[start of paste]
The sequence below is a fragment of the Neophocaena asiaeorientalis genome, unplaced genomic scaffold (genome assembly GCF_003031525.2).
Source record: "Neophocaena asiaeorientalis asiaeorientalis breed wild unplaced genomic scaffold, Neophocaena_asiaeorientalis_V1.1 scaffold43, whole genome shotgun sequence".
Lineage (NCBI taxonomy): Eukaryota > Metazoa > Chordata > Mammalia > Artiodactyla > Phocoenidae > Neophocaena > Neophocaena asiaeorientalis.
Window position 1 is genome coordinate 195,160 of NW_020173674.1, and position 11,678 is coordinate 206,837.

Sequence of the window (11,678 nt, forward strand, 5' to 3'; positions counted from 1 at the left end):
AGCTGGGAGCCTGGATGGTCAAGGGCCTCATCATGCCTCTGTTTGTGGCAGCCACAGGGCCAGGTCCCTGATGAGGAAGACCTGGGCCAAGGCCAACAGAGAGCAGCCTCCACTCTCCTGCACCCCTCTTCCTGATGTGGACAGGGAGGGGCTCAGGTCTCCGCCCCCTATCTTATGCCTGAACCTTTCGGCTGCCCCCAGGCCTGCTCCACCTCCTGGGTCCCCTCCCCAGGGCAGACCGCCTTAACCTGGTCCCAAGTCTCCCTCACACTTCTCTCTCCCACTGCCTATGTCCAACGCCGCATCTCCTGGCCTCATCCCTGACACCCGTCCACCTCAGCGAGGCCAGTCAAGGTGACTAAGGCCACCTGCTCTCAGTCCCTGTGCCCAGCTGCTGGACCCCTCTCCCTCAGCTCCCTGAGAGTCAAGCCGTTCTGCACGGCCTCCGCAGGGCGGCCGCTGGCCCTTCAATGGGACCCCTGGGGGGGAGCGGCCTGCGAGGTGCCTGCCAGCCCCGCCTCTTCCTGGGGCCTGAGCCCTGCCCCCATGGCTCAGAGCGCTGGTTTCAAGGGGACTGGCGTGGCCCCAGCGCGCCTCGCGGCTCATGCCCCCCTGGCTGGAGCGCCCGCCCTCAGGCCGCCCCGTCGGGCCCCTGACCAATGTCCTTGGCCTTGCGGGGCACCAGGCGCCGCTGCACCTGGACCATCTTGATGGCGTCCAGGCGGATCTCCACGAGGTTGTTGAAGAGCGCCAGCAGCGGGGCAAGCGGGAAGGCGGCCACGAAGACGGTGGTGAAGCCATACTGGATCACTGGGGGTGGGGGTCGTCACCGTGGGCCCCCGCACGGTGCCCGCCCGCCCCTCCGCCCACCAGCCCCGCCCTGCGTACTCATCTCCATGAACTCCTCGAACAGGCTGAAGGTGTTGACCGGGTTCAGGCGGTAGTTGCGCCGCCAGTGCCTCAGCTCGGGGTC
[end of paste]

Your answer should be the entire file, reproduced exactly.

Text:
The sequence below is a fragment of the Neophocaena asiaeorientalis genome, unplaced genomic scaffold (genome assembly GCF_003031525.2).
Source record: "Neophocaena asiaeorientalis asiaeorientalis breed wild unplaced genomic scaffold, Neophocaena_asiaeorientalis_V1.1 scaffold43, whole genome shotgun sequence".
Lineage (NCBI taxonomy): Eukaryota > Metazoa > Chordata > Mammalia > Artiodactyla > Phocoenidae > Neophocaena > Neophocaena asiaeorientalis.
Window position 1 is genome coordinate 195,160 of NW_020173674.1, and position 11,678 is coordinate 206,837.

Sequence of the window (11,678 nt, forward strand, 5' to 3'; positions counted from 1 at the left end):
AGCTGGGAGCCTGGATGGTCAAGGGCCTCATCATGCCTCTGTTTGTGGCAGCCACAGGGCCAGGTCCCTGATGAGGAAGACCTGGGCCAAGGCCAACAGAGAGCAGCCTCCACTCTCCTGCACCCCTCTTCCTGATGTGGACAGGGAGGGGCTCAGGTCTCCGCCCCCTATCTTATGCCTGAACCTTTCGGCTGCCCCCAGGCCTGCTCCACCTCCTGGGTCCCCTCCCCAGGGCAGACCGCCTTAACCTGGTCCCAAGTCTCCCTCACACTTCTCTCTCCCACTGCCTATGTCCAACGCCGCATCTCCTGGCCTCATCCCTGACACCCGTCCACCTCAGCGAGGCCAGTCAAGGTGACTAAGGCCACCTGCTCTCAGTCCCTGTGCCCAGCTGCTGGACCCCTCTCCCTCAGCTCCCTGAGAGTCAAGCCGTTCTGCACGGCCTCCGCAGGGCGGCCGCTGGCCCTTCAATGGGACCCCTGGGGGGGAGCGGCCTGCGAGGTGCCTGCCAGCCCCGCCTCTTCCTGGGGCCTGAGCCCTGCCCCCATGGCTCAGAGCGCTGGTTTCAAGGGGACTGGCGTGGCCCCAGCGCGCCTCGCGGCTCATGCCCCCCTGGCTGGAGCGCCCGCCCTCAGGCCGCCCCGTCGGGCCCCTGACCAATGTCCTTGGCCTTGCGGGGCACCAGGCGCCGCTGCACCTGGACCATCTTGATGGCGTCCAGGCGGATCTCCACGAGGTTGTTGAAGAGCGCCAGCAGCGGGGCAAGCGGGAAGGCGGCCACGAAGACGGTGGTGAAGCCATACTGGATCACTGGGGGTGGGGGTCGTCACCGTGGGCCCCCGCACGGTGCCCGCCCGCCCCTCCGCCCACCAGCCCCGCCCTGCGTACTCATCTCCATGAACTCCTCGAACAGGCTGAAGGTGTTGACCGGGTTCAGGCGGTAGTTGCGCCGCCAGTGCCTCAGCTCGGGGTC